Plenty of Top MLB Players Were Drafted After the Fifth Round

The baseball draft has been shortened to five rounds this year, meaning the group of undrafted players could have more talent than usual.

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This year’s baseball draft has been shortened to five rounds, meaning the number of players picked will be significantly smaller than usual. That could leave several potential contributors among the large group of undrafted players.

Although expectations are higher for prospects taken in the first couple of rounds, players drafted much later can and do become major league standouts. Here’s an All-Star team of sorts, comprised only of players taken after the fifth round.

(The career wins above replacement figures listed are from Players are put at positions where they flourished as major leaguers — not necessarily the positions they played at the time they were drafted.)

CATCHER: Mike Piazza, Dodgers (62nd round, 1988, 59.6 WAR)

Only seven teams were still making selections by the 62nd round of the 1988 draft, when the Dodgers took Piazza. His father was a friend of manager Tommy Lasorda. Piazza went on to become one of the game’s top hitters, and he is the lowest-drafted player elected to the Hall of Fame.

Others of note: Jorge Posada (24th round, 1990), Russell Martin (17th round, 2002)

FIRST BASE: Albert Pujols, Cardinals (13th round, 1999, 100.8 WAR)


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It didn’t take Pujols long to prove himself. He was in the majors by 2001, when he won Rookie of the Year honors and drove in 130 runs. Three MVP awards later, Pujols is closing in on the end of his career — with 656 home runs and counting.

Others of note: Jim Thome (13th round, 1989), Keith Hernandez (42nd round, 1971), Fred McGriff (ninth round, 1981), Don Mattingly (19th round, 1979), Paul Goldschmidt (eighth round, 2009)

SECOND BASE: Ryne Sandberg, Phillies (20th round, 1978, 68 WAR)

Sandberg was originally drafted by Philadelphia but played only 13 games for the Phillies before spending the rest of his Hall of Fame career with the Chicago Cubs. He was the National League MVP in 1984.

Others of note: Ian Kinsler (17th round, 2003), Jeff Kent (20th round, 1989)

THIRD BASE: Wade Boggs, Red Sox (seventh round, 1976, 91.4 WAR)

Boggs made it to the majors in 1982, and the following year he won his first of five batting titles. He hit at least .300 15 times.

Others of note: Sal Bando (sixth round, 1965), Buddy Bell (16th round, 1969), Justin Turner (seventh round, 2006)

SHORTSTOP: Bill Russell, Dodgers (ninth round, 1966, 31.3 WAR)

Russell actually played in the outfield at the start of his career, but he ultimately appeared in over 1,700 games at shortstop. He was part of a famously stable infield in Los Angeles along with Ron Cey, Davey Lopes and Steve Garvey.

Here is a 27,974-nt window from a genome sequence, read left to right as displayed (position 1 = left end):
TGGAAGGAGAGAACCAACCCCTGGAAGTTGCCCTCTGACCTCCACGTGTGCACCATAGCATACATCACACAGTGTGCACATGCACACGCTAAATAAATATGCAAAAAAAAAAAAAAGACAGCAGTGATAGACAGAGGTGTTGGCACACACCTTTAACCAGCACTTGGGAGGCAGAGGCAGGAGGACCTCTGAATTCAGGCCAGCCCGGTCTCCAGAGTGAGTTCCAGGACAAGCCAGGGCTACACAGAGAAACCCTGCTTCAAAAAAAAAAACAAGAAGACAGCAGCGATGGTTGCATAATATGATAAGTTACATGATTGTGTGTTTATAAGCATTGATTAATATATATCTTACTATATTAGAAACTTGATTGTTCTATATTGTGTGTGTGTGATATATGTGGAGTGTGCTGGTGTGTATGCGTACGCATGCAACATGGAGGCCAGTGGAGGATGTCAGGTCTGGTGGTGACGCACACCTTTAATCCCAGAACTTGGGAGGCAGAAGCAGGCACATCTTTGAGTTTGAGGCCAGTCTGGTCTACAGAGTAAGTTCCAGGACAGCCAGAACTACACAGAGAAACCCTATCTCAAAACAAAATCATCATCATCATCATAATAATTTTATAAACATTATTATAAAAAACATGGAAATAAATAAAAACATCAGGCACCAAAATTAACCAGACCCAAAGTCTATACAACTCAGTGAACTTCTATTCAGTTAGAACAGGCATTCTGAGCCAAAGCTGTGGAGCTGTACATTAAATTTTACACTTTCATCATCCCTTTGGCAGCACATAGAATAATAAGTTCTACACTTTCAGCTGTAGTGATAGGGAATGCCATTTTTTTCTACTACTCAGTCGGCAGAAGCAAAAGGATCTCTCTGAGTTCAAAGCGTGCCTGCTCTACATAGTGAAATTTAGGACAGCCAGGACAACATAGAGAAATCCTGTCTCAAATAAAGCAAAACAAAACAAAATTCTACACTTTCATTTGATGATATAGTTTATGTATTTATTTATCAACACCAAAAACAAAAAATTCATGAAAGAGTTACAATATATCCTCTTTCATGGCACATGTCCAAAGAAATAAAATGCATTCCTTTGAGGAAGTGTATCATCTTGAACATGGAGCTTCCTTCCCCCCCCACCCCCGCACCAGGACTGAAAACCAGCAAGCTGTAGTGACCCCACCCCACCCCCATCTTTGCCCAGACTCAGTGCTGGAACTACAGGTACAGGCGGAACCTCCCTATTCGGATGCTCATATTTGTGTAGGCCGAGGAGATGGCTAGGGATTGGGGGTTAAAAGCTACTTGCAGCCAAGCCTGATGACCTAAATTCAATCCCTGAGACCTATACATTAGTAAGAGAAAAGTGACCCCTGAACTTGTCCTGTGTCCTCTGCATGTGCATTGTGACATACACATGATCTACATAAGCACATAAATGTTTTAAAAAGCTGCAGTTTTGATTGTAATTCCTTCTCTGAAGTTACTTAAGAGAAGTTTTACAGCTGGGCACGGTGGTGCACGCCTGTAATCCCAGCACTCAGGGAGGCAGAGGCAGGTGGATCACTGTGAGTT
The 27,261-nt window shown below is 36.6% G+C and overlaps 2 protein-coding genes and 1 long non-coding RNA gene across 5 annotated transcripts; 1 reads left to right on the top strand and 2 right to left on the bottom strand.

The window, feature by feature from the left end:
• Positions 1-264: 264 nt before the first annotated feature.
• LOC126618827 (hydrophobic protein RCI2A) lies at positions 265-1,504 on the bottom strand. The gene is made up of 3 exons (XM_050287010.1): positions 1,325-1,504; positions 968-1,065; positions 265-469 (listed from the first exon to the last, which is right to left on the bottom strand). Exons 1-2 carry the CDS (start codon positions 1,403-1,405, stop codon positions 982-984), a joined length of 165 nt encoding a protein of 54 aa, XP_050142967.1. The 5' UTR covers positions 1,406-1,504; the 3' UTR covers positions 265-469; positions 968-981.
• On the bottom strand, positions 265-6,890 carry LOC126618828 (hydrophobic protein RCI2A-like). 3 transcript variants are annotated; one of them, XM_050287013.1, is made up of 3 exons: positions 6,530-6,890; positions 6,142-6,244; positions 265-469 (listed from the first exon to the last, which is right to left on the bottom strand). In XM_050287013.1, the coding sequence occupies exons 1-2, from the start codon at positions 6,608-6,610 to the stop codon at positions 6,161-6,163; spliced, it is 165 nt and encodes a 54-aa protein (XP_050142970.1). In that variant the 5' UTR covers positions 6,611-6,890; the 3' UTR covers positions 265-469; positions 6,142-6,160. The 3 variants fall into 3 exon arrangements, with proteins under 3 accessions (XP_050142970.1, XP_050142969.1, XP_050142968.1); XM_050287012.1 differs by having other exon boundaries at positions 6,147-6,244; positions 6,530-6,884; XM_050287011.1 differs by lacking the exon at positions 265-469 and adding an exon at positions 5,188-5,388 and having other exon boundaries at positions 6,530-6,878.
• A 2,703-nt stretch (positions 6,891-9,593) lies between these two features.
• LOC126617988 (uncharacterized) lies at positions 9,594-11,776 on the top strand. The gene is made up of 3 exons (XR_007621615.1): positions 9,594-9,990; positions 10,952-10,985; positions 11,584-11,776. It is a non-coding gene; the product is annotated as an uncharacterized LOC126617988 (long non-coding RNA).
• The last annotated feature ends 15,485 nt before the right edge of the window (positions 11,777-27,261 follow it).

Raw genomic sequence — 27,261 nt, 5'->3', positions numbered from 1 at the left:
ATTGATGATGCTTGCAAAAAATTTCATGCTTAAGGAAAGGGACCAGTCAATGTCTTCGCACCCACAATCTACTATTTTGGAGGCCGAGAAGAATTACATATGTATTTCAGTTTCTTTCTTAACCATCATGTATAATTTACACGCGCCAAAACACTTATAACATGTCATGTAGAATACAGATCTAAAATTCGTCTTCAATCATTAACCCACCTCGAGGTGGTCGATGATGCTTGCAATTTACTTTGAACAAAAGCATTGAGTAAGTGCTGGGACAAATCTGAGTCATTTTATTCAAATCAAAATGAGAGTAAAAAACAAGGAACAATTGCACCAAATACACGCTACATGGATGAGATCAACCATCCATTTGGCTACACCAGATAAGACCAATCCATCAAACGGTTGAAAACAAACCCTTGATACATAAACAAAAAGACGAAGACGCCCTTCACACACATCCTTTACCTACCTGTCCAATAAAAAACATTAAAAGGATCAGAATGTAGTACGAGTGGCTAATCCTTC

Others of note: Marcus Semien (sixth round, 2011), David Eckstein (19th round, 1997)

OUTFIELD: Andre Dawson, Expos (11th round, 1975, 64.8 WAR), Jim Edmonds, Angels (seventh round, 1988, 60.4 WAR), Kenny Lofton, Astros, (17th round, 1988, 68.4 WAR)

Dawson went into the Hall of Fame in 2010, and Edmonds won eight Gold Gloves for the Angels and Cardinals. Lofton played basketball at Arizona and was on the team that made the Final Four in 1988. That same year, the Astros drafted him, although he had his best seasons with Cleveland.

Others of note: Matt Holliday (seventh round, 1998), Brett Butler (23rd round, 1979), Dave Parker (14th round, 1970), Jose Canseco (15th round, 1982), Lorenzo Cain (17th round, 2004)

RIGHT-HANDED PITCHER: Nolan Ryan, Mets (12th round, 1965, 81.3 WAR)

Ryan was taken in the draft’s very first year, and he was still in the majors nearly three decades later. His seven no-hitters and 5,714 strikeouts are records that still stand.

Others of note: Bret Saberhagen (19th round, 1982), Orel Hershiser (17th round, 1979), John Smoltz (22nd round, 1985), Jacob deGrom (ninth round, 2010)

LEFT-HANDED PITCHER: Andy Pettitte, Yankees (22nd round, 1990, 60.2 WAR)

Pettitte won 256 games for the Yankees and Astros, plus 19 more in the postseason. He made 13 starts in the World Series alone — across eight different years.

Others of note: Mark Buehrle (38th round, 1998), Kenny Rogers (39th round, 1982)

RELIEF PITCHER: Goose Gossage, White Sox (ninth round, 1970, 41.1 WAR)

Gossage played for Chicago and Pittsburgh before winning the World Series with the New York Yankees in 1978. The nine-time All-Star finished with 310 saves.

Others of note: David Robertson (17th round, 2006), Josh Hader (19th round, 2012)

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